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Posted: 7/24/2022 2:41:49 PM

Modified: 07/24/2022 14:38:47

There was a time, decades ago, when people eagerly awaited the delivery of their afternoon edition of the Journal Concord Monitor. I have very fond memories of my early years working as a newspaper boy, delivering the Tuning Monitor from the late 1960s to the early 1970s. Tuning Monitor was not published on Sundays during this period, so my afternoon paper trail started on Monday and ended on Friday, with Saturday Tuning Monitor be a morning paper and delivery. My paper route was near the childhood home I grew up in, surrounding the White Park area as well as the United Life Insurance Company offices on White Street, the former location of Durgin Silversmith.

My career with Tuning Monitor lasted about five years and I enjoyed every bit of it. I have delivered during the heat of summer as well as in the midst of winter blizzards. My clients knew me and greeted me with hot chocolate during the winter and iced tea during the hot summer months. The old folks on my paper route were certainly hungry for news, but the friendly banter and afternoon conversation was enjoyed by me and my clients alike. I learned a lot about the people, I heard wonderful stories about the old days in Concord and I also heard sad stories. Being a paperboy during this time was both profitable and enjoyable for anyone who had the opportunity.

The years leading up to my days as a paperboy were similar, but there was indeed a difference. Newspapers were delivered by paperboys, but they were also sold on street corners, at newsstands, and outside our local churches on Sunday mornings. Local stores offered various newspapers but other means of delivery were still strained with the volume of news delivered to your door or acquired with a quick stop at the news cart. Local and regional information was sought every day by the people of Concord, taverns and sidewalks were the places that today have been replaced by the Internet and television. The gossip of the day on the Main Street sidewalk was as colorful as the gossip found on social media today.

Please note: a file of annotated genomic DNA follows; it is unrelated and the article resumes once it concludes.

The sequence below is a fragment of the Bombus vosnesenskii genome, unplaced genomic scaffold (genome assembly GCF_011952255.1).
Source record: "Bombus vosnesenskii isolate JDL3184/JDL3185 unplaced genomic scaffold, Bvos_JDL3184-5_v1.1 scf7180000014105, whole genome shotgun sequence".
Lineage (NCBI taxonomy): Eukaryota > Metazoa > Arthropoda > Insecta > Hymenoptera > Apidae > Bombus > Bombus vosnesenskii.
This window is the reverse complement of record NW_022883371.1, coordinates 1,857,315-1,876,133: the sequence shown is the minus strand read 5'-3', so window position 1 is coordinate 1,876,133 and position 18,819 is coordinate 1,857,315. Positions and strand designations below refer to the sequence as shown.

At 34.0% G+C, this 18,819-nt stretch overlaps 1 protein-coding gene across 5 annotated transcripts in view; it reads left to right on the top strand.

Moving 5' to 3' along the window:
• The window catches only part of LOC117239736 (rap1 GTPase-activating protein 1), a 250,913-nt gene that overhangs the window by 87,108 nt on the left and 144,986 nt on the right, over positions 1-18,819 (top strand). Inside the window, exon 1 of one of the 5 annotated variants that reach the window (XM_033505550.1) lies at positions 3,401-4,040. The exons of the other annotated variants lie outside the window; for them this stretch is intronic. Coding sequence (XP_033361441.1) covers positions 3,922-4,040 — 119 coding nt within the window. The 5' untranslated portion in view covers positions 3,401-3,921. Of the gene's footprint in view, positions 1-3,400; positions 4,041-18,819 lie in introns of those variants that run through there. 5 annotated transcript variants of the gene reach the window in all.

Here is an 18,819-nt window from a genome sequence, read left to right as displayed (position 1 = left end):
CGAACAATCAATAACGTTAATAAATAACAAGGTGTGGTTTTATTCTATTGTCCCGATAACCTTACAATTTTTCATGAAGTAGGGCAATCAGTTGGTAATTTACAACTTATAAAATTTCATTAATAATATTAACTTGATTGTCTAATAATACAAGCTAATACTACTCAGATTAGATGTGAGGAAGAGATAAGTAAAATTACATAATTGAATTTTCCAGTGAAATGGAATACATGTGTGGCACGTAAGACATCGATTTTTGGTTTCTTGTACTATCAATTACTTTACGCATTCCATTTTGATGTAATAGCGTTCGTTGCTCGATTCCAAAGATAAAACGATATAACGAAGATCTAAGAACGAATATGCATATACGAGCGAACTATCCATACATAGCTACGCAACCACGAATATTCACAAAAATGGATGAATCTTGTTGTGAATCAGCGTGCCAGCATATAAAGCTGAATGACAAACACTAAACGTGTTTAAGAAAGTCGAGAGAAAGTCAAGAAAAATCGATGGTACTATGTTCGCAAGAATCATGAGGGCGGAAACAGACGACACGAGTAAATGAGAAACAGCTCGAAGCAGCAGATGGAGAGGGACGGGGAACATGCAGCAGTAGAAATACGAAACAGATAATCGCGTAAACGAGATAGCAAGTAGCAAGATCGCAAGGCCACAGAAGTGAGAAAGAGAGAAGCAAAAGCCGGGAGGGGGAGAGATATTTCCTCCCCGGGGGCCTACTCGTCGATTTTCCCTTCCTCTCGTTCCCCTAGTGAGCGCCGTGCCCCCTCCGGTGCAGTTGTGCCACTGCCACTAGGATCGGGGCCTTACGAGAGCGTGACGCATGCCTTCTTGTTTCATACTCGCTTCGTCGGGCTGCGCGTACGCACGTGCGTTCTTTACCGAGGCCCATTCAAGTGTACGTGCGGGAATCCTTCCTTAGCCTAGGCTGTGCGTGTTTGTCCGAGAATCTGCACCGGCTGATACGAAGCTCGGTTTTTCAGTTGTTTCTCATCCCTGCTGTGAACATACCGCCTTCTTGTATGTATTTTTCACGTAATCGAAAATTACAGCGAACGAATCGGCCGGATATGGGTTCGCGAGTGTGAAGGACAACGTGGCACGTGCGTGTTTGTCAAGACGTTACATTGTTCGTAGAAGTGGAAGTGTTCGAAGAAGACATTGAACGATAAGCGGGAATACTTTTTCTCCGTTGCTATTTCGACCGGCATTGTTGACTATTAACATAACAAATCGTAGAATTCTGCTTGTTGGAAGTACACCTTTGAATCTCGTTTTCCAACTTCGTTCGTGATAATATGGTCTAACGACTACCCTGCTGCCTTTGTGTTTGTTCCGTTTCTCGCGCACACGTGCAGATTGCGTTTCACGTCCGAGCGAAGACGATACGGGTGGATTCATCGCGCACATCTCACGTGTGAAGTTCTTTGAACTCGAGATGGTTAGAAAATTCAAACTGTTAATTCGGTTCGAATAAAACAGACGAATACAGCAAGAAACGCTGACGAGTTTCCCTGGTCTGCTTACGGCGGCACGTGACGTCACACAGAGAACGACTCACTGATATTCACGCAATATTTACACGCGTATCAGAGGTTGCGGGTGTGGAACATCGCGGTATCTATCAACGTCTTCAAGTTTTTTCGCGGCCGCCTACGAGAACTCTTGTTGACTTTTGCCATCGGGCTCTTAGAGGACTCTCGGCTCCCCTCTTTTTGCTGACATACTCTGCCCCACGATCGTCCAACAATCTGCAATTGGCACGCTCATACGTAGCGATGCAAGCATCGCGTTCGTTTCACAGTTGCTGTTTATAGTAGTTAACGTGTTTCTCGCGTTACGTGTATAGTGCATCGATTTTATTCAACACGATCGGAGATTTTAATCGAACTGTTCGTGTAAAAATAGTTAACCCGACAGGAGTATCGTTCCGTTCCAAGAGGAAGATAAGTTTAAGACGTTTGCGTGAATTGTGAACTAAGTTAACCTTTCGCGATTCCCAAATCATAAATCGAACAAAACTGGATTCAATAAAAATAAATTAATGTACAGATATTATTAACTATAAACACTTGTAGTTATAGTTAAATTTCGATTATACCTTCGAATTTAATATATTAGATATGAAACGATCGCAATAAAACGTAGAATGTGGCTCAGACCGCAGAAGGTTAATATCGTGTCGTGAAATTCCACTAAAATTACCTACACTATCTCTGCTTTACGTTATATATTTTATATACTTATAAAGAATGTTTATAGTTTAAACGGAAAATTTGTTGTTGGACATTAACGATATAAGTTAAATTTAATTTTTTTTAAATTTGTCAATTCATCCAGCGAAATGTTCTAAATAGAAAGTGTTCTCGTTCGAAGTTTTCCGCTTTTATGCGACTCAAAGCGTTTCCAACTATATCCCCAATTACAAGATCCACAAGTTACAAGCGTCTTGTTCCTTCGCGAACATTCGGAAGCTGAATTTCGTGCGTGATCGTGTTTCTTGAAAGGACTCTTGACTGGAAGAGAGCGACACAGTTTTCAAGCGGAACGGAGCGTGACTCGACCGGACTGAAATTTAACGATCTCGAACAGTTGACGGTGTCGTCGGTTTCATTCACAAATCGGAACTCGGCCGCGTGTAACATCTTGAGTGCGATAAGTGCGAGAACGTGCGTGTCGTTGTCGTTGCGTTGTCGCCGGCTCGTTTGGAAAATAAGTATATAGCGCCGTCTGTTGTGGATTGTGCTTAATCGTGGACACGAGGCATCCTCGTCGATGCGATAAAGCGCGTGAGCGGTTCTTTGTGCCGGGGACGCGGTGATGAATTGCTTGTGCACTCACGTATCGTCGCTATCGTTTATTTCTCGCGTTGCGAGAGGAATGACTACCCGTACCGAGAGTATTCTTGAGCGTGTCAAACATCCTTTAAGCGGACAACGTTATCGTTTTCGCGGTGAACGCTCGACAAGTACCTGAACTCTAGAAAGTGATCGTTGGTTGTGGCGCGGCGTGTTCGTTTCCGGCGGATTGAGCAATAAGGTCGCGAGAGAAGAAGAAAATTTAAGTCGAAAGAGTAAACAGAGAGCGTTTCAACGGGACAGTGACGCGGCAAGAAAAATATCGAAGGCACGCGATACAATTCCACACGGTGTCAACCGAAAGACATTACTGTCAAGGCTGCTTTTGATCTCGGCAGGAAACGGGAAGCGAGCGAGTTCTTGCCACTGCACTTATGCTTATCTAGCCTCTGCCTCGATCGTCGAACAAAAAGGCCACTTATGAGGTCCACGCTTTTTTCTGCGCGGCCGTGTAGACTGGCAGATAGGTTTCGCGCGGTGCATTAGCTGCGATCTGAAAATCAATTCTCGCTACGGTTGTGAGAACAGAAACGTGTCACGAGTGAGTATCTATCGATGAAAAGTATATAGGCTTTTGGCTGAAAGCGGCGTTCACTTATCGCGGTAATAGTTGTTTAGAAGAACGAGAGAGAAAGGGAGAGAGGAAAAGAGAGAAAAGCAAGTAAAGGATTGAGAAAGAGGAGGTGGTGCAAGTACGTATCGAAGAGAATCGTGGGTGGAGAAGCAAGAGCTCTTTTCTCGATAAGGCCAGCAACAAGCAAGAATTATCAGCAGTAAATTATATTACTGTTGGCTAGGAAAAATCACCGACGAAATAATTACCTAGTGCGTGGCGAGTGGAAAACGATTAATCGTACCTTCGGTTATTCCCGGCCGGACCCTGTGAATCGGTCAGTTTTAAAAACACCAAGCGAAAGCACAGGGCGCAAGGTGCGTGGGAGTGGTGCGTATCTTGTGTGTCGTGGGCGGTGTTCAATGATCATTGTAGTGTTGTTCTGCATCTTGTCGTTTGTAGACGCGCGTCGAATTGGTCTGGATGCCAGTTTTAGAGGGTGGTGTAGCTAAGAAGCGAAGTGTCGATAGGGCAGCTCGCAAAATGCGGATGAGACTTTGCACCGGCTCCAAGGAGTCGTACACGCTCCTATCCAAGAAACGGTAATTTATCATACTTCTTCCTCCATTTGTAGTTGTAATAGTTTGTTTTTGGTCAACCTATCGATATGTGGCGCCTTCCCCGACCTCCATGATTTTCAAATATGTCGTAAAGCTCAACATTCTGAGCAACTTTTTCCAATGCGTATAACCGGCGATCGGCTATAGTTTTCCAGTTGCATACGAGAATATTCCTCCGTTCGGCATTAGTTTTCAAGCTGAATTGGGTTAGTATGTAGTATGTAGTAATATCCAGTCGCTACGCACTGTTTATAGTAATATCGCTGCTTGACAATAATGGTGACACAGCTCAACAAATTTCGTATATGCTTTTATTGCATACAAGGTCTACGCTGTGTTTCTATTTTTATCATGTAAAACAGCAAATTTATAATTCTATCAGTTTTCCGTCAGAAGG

When my parents were young and living during the post-depression era, news buses were very popular. My grandfather walked from his home on North State Street to the press bus that was owned and operated by Paul Denning. The news bus was parked every day on State Street, near our State House annex. My grandfather would walk around with my young father by his side and buy his newspaper, magazines, cigars or cigarettes with a packet of gum for my father. Paul Denning didn’t just serve up the print news, his daily banter with my grandfather is still remembered. The press bus shopping experience was highly social and enjoyed by many men and women in Concord during the 1930s and 1940s.

Remarkably, I remember every customer I served along my paper route. I remember their names, their habits and their hobbies. I remember the activities they enjoyed as well as the careers they retired from. To this day, I find daily inspiration to write my weekly Sunday column for the Tuning Monitor stories I heard so long ago. My parents always asked me why I came home late for dinner every afternoon, I’m sure they knew my gift for speaking up and engaging the people I loved so much. I have heard many stories of retired gentlemen who served in both World War I and World War II. I listened intently to my clients telling me about their sleepless nights worrying about their sons and daughters serving in the Vietnam War. Some of their children never returned from the war and the sadness they feel was evident. Heard many funny stories and old jokes from a century ago, learned a few tricks and helped lonely people who needed a simple chat. It was a different world back then, a world filled with compassion and kindness.

The world of information combined all races, all faiths and all ages. Our ancestors thrived on the words written in everyday life Tuning Monitor as well as other publications. I was greeted at 7 a.m. on Saturday morning by some of my clients, they were waiting for their Saturday Concord Instructor so they can enjoy it quietly with their first cup of fresh coffee in the morning. I learned a lot during those young formative years delivering the Tuning Monitor. More importantly, I developed my love of words and compassion for the people I visited every day.

Vintage Views is a local history column that explores Concord and its surrounding towns. It airs weekly in the Sunday Your Life section. The author is a historian and not a staff member of Le Moniteur.